All posts by Florent Clairambault

Cassandra on is an other travis clone.

I gave it a try to execute some automated tests on top of cassandra. Unfortunately it doesn’t support cassandra out of the box. But adding support for it is in fact quite easy:

Here is a script to load cassandra and wait for its startup:

export JAVA_HOME=/usr/lib/jvm/java-7-openjdk-amd64/jre
curl -LO
tar xf apache-cassandra-2.0.5-bin.tar.gz
ln -s apache-cassandra-2.0.5 cassandra
cd cassandra
sudo mkdir -p /var/lib/cassandra /var/log/cassandra
sudo chown `whoami` /var/lib/cassandra /var/log/cassandra
for i in {0..30}; do echo "Waiting server ($i)..." ; nc localhost 9042 </dev/null && exit 0 ; sleep 1; done;
exit 1

Let’s GO

Why should you spend time learning go ?

The language is great

  • Simple: Languages syntax is quite small and easy to learn. Complex features that other languages provide have been omitted: inheritance, generics and pointer arithmetic.
  • Elegant: No semicolons. The scope of variables has been thoughtfully designed, it’s a huge win for readability of code. I personally add (often useless) brackets in my C to make it more readable. The defer keyword allows some clean and simple resource freeing.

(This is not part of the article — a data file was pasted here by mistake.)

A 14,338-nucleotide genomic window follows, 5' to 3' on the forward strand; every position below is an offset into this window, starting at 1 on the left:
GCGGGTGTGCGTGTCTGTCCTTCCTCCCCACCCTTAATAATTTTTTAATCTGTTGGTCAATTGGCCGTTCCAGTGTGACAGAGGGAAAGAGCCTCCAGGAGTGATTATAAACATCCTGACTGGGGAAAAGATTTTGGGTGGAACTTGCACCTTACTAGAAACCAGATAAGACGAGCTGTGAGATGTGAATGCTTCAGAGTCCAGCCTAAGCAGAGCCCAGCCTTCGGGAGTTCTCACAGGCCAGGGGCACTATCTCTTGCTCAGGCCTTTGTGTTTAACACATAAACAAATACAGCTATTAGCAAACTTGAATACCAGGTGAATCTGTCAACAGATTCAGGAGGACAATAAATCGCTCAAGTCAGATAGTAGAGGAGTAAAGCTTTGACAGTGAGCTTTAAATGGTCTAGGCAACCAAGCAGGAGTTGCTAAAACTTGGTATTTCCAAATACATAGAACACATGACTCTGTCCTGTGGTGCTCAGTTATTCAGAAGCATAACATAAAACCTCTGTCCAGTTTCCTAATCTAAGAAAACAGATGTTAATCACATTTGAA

• Easy to use: Having a garbage collector makes it easy to use.
  • Built for concurrency: Making concurrent code has never been so easy. All IO calls are blocking but in a go-routine kind of way, meaning that as soon an I/O or time operation occurs, the current running thread will execute an other go-routime. It’s the java’s Future mechanism made easy.
  • Comes batteries included: Like python, it has some great standard packages.
  • Go on C libs: cgo makes it simple to integrate C code and C libraries. But for all the I/O related task, go internal code will perform much better (it shares a threads).
  • Unicode support: It’s one thing you won’t have to worry about.

But it’s not just the language

It is given a complete environment. You can can type “go...

  • build: Builds your code. No use for a Makefile or complex stuff like that. “go build” takes care of everything.
  • run: Runs your code if you don’t want to build it.
  • test: Alows some very easy (and fast) unit testing of your code.
  • get: Fetches any kind of package.
  • fmt: Formats your code. You don’t have to define some code formatting rules. Your code is reformated following the go requirements.
  • doc: Documents your code. No doxygen or javadoc, go has it.
  • vet: It inspects your code to help you detect wrong behaviors.
  • fix: Fixes your code by replacing old APIs calls by new ones.
  • install: Installs your packages (libraries). Installing a package on a host is easy as hell.